[arin-ppml] Policy Proposal 117: Required Resource Reviews

Benson Schliesser bensons at queuefull.net
Mon Jun 21 12:02:44 EDT 2010

I'm opposed to this policy proposal.  Overall, my opinion of this is expressed by Michael Dillon's comment:

On 21 Jun 10, at 8:37 AM, <michael.dillon at bt.com> <michael.dillon at bt.com> wrote:
> Personally, I don't see the need for a policy that ORDERS staff to
> do these reviews. I feel that it would be better to be done at the
> discretion of the BOT who can also take into account resourcing issues
> and other work that the staff could be doing. That's why we trust
> the trustees to run the organization.

That being said, here are some additional more-specific thoughts:

On 21 Jun 10, at 7:39 AM, Member Services wrote:

> a. Report or discovery of an acquisition, merger, transfer, trade or
> sale in which the infrastructure and customer base of a network move
> from one organization to another organization, but, the applicable IP
> resources are not transferred. In this case, the organization retaining
> the IP resources must be reviewed. The organization receiving the
> customers may also be reviewed at the discretion of the ARIN staff.

It might be more reasonable to narrow the scope to M&A activity where the network infrastructure/customers IN WHOLE are transferred to a new controlling party while the address resources are not.  The sale of any PART of a network , infrastructure, customer base, etc, shouldn't require an investigation unless ARIN staff believes there is an issue with one or more surviving party.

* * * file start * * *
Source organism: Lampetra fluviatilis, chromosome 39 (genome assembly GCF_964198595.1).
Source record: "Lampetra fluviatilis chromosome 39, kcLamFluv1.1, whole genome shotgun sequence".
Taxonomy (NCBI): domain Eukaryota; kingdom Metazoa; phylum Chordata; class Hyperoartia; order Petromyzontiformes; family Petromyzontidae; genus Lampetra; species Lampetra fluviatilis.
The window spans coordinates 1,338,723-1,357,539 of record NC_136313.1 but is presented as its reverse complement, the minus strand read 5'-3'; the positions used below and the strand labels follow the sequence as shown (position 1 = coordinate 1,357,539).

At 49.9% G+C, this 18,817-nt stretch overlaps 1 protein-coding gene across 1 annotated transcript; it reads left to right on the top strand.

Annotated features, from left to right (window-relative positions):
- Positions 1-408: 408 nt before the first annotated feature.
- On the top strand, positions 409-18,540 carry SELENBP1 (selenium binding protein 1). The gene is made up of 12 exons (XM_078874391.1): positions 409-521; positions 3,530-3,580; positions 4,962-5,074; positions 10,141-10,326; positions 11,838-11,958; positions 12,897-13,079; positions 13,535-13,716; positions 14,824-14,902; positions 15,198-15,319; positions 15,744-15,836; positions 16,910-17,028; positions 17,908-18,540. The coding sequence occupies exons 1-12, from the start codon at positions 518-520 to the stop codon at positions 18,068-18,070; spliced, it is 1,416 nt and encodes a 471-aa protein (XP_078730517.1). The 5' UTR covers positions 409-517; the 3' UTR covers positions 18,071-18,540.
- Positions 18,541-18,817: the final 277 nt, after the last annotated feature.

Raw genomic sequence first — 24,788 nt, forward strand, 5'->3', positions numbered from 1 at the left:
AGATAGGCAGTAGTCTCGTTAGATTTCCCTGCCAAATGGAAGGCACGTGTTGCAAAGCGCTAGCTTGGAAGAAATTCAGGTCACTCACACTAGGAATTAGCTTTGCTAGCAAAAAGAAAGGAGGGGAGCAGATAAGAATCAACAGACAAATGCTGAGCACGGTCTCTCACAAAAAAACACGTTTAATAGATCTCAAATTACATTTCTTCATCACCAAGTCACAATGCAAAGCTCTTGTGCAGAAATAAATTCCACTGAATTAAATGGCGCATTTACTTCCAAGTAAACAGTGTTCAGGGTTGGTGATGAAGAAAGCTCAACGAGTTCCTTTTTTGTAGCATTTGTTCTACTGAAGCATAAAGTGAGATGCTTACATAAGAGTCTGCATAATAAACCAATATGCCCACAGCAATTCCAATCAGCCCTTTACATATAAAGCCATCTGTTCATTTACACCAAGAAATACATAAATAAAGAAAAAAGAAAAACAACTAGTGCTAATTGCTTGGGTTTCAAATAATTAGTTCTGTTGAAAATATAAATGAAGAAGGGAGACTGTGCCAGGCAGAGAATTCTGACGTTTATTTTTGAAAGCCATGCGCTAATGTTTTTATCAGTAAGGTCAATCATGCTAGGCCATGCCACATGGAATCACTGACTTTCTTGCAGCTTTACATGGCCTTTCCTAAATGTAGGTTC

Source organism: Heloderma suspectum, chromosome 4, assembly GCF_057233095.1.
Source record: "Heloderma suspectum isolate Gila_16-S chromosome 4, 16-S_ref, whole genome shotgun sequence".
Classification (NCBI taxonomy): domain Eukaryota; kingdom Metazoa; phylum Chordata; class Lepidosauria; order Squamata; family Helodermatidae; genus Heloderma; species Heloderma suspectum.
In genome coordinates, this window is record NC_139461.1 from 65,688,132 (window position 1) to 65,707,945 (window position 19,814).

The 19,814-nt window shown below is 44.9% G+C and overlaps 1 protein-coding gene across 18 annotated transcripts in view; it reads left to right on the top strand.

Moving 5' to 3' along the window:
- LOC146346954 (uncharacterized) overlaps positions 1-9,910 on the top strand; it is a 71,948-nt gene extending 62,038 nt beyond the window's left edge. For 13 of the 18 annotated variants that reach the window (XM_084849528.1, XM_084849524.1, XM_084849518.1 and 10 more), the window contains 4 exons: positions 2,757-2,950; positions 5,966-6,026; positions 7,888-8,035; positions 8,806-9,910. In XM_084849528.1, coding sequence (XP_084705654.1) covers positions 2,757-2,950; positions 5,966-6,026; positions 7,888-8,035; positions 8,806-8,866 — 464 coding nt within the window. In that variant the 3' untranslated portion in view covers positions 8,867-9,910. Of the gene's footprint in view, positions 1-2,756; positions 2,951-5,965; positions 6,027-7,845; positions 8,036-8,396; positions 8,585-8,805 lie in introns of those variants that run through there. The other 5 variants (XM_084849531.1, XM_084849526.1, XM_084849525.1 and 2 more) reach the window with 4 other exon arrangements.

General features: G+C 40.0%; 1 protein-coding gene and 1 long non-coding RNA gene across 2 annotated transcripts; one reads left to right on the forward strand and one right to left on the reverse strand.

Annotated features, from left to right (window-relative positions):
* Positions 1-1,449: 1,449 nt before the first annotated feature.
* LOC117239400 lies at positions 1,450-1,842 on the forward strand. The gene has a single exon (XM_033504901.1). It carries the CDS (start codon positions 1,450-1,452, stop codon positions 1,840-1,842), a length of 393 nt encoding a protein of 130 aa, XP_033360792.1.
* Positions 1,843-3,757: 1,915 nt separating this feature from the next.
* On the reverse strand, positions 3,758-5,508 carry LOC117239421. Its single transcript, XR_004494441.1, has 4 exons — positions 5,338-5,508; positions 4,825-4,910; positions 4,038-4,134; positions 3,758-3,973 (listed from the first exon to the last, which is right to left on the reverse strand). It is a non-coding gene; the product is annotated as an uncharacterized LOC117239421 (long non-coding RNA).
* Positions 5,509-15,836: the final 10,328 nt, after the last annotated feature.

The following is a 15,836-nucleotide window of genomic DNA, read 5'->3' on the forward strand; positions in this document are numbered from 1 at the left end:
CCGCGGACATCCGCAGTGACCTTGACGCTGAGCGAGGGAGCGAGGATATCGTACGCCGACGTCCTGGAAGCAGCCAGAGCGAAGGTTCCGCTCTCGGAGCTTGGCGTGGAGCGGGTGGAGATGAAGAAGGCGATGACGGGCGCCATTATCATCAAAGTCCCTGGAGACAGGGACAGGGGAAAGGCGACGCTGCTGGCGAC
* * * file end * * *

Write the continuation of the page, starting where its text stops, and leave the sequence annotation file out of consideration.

> c.Upon receipt by ARIN of five or more reports from separate individuals
> representing at least three separate organizations of fraud or abuse for
> the same organization or the same IP address block.

If there is good evidence of fraud or abuse from any individual, ARIN should investigate.  But it should be at the discretion of the staff.  Requiring ARIN to investigate any/all claims, simply because of the number and variety of complaints, could result in wasted resources.  It also creates an environment that is easily manipulated, encouraging political gaming and potentially undermining the community.

> e. An organization which submits a request for additional resources when
> more than 25% of their existing resources are obscured in SWIP or RWHOIS
> pursuant to section (residential customer privacy).

This is not only unfair to a class of ISPs serving residential users, but it also fails to address the issue directly.  If the concern is regarding lack of visibility into address assignments and/or their legitimacy, then there should be a more general way to characterize it that covers more than just Customer Privacy scenarios.  And, of course, it should leave the decision to investigate up to ARIN's discretion.


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